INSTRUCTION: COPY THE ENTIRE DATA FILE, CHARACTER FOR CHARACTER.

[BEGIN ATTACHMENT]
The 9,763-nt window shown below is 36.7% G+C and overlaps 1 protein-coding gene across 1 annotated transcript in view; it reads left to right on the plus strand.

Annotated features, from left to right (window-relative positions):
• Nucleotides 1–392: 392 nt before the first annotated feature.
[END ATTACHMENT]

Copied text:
The 9,763-nt window shown below is 36.7% G+C and overlaps 1 protein-coding gene across 1 annotated transcript in view; it reads left to right on the plus strand.

Annotated features, from left to right (window-relative positions):
• Nucleotides 1–392: 392 nt before the first annotated feature.